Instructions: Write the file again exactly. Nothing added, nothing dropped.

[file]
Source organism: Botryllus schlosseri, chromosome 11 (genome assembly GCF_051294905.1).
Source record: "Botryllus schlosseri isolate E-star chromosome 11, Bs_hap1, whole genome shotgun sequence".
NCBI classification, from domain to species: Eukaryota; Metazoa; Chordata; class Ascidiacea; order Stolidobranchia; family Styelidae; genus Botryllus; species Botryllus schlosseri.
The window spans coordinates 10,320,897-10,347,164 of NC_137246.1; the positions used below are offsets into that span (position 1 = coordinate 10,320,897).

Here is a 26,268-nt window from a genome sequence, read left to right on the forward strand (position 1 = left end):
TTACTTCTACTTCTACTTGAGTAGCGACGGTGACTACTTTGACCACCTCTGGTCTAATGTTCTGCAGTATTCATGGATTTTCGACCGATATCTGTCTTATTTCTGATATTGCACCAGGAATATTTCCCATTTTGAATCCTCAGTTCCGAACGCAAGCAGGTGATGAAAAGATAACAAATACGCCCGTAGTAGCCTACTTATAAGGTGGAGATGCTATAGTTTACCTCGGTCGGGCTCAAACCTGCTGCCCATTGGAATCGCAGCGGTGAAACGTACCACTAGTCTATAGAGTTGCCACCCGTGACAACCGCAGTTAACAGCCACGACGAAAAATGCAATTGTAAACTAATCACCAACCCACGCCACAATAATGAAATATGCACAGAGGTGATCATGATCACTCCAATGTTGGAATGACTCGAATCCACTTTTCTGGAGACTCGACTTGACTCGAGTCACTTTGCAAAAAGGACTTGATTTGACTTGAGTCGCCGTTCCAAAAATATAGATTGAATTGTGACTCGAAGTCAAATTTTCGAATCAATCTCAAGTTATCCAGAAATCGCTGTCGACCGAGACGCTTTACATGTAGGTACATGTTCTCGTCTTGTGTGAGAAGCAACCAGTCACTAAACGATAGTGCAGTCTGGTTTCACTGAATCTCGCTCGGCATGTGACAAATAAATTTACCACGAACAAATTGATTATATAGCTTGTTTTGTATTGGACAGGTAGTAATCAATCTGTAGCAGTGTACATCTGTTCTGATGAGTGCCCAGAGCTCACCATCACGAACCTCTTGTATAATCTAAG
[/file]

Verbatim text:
Source organism: Botryllus schlosseri, chromosome 11 (genome assembly GCF_051294905.1).
Source record: "Botryllus schlosseri isolate E-star chromosome 11, Bs_hap1, whole genome shotgun sequence".
NCBI classification, from domain to species: Eukaryota; Metazoa; Chordata; class Ascidiacea; order Stolidobranchia; family Styelidae; genus Botryllus; species Botryllus schlosseri.
The window spans coordinates 10,320,897-10,347,164 of NC_137246.1; the positions used below are offsets into that span (position 1 = coordinate 10,320,897).

Here is a 26,268-nt window from a genome sequence, read left to right on the forward strand (position 1 = left end):
TTACTTCTACTTCTACTTGAGTAGCGACGGTGACTACTTTGACCACCTCTGGTCTAATGTTCTGCAGTATTCATGGATTTTCGACCGATATCTGTCTTATTTCTGATATTGCACCAGGAATATTTCCCATTTTGAATCCTCAGTTCCGAACGCAAGCAGGTGATGAAAAGATAACAAATACGCCCGTAGTAGCCTACTTATAAGGTGGAGATGCTATAGTTTACCTCGGTCGGGCTCAAACCTGCTGCCCATTGGAATCGCAGCGGTGAAACGTACCACTAGTCTATAGAGTTGCCACCCGTGACAACCGCAGTTAACAGCCACGACGAAAAATGCAATTGTAAACTAATCACCAACCCACGCCACAATAATGAAATATGCACAGAGGTGATCATGATCACTCCAATGTTGGAATGACTCGAATCCACTTTTCTGGAGACTCGACTTGACTCGAGTCACTTTGCAAAAAGGACTTGATTTGACTTGAGTCGCCGTTCCAAAAATATAGATTGAATTGTGACTCGAAGTCAAATTTTCGAATCAATCTCAAGTTATCCAGAAATCGCTGTCGACCGAGACGCTTTACATGTAGGTACATGTTCTCGTCTTGTGTGAGAAGCAACCAGTCACTAAACGATAGTGCAGTCTGGTTTCACTGAATCTCGCTCGGCATGTGACAAATAAATTTACCACGAACAAATTGATTATATAGCTTGTTTTGTATTGGACAGGTAGTAATCAATCTGTAGCAGTGTACATCTGTTCTGATGAGTGCCCAGAGCTCACCATCACGAACCTCTTGTATAATCTAAG